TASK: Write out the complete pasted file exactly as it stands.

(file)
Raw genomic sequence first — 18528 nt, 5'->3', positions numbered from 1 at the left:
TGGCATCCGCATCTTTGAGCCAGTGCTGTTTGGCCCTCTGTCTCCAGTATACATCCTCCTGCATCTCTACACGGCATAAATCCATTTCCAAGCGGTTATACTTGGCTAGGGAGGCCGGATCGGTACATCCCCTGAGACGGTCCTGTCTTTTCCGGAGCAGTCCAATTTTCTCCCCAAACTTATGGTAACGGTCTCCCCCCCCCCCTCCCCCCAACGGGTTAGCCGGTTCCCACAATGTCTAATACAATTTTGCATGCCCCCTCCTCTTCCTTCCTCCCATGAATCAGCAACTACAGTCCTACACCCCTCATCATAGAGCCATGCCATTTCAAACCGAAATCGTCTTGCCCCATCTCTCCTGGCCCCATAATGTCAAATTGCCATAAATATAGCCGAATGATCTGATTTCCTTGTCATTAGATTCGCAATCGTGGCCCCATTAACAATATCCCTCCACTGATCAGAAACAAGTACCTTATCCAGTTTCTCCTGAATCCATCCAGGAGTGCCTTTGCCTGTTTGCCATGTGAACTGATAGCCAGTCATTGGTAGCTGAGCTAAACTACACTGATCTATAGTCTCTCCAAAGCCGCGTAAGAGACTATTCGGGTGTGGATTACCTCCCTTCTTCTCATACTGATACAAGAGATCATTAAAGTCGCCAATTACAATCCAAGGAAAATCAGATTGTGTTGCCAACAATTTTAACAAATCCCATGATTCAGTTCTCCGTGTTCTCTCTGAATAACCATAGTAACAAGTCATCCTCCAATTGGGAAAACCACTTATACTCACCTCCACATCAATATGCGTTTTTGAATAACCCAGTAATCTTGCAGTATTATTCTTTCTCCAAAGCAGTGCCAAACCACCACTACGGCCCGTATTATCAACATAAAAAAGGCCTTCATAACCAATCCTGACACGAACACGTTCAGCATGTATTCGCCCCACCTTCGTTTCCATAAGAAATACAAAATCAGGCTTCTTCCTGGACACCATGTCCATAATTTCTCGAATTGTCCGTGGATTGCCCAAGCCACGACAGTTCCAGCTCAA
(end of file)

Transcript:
Raw genomic sequence first — 18528 nt, 5'->3', positions numbered from 1 at the left:
TGGCATCCGCATCTTTGAGCCAGTGCTGTTTGGCCCTCTGTCTCCAGTATACATCCTCCTGCATCTCTACACGGCATAAATCCATTTCCAAGCGGTTATACTTGGCTAGGGAGGCCGGATCGGTACATCCCCTGAGACGGTCCTGTCTTTTCCGGAGCAGTCCAATTTTCTCCCCAAACTTATGGTAACGGTCTCCCCCCCCCCCTCCCCCCAACGGGTTAGCCGGTTCCCACAATGTCTAATACAATTTTGCATGCCCCCTCCTCTTCCTTCCTCCCATGAATCAGCAACTACAGTCCTACACCCCTCATCATAGAGCCATGCCATTTCAAACCGAAATCGTCTTGCCCCATCTCTCCTGGCCCCATAATGTCAAATTGCCATAAATATAGCCGAATGATCTGATTTCCTTGTCATTAGATTCGCAATCGTGGCCCCATTAACAATATCCCTCCACTGATCAGAAACAAGTACCTTATCCAGTTTCTCCTGAATCCATCCAGGAGTGCCTTTGCCTGTTTGCCATGTGAACTGATAGCCAGTCATTGGTAGCTGAGCTAAACTACACTGATCTATAGTCTCTCCAAAGCCGCGTAAGAGACTATTCGGGTGTGGATTACCTCCCTTCTTCTCATACTGATACAAGAGATCATTAAAGTCGCCAATTACAATCCAAGGAAAATCAGATTGTGTTGCCAACAATTTTAACAAATCCCATGATTCAGTTCTCCGTGTTCTCTCTGAATAACCATAGTAACAAGTCATCCTCCAATTGGGAAAACCACTTATACTCACCTCCACATCAATATGCGTTTTTGAATAACCCAGTAATCTTGCAGTATTATTCTTTCTCCAAAGCAGTGCCAAACCACCACTACGGCCCGTATTATCAACATAAAAAAGGCCTTCATAACCAATCCTGACACGAACACGTTCAGCATGTATTCGCCCCACCTTCGTTTCCATAAGAAATACAAAATCAGGCTTCTTCCTGGACACCATGTCCATAATTTCTCGAATTGTCCGTGGATTGCCCAAGCCACGACAGTTCCAGCTCAA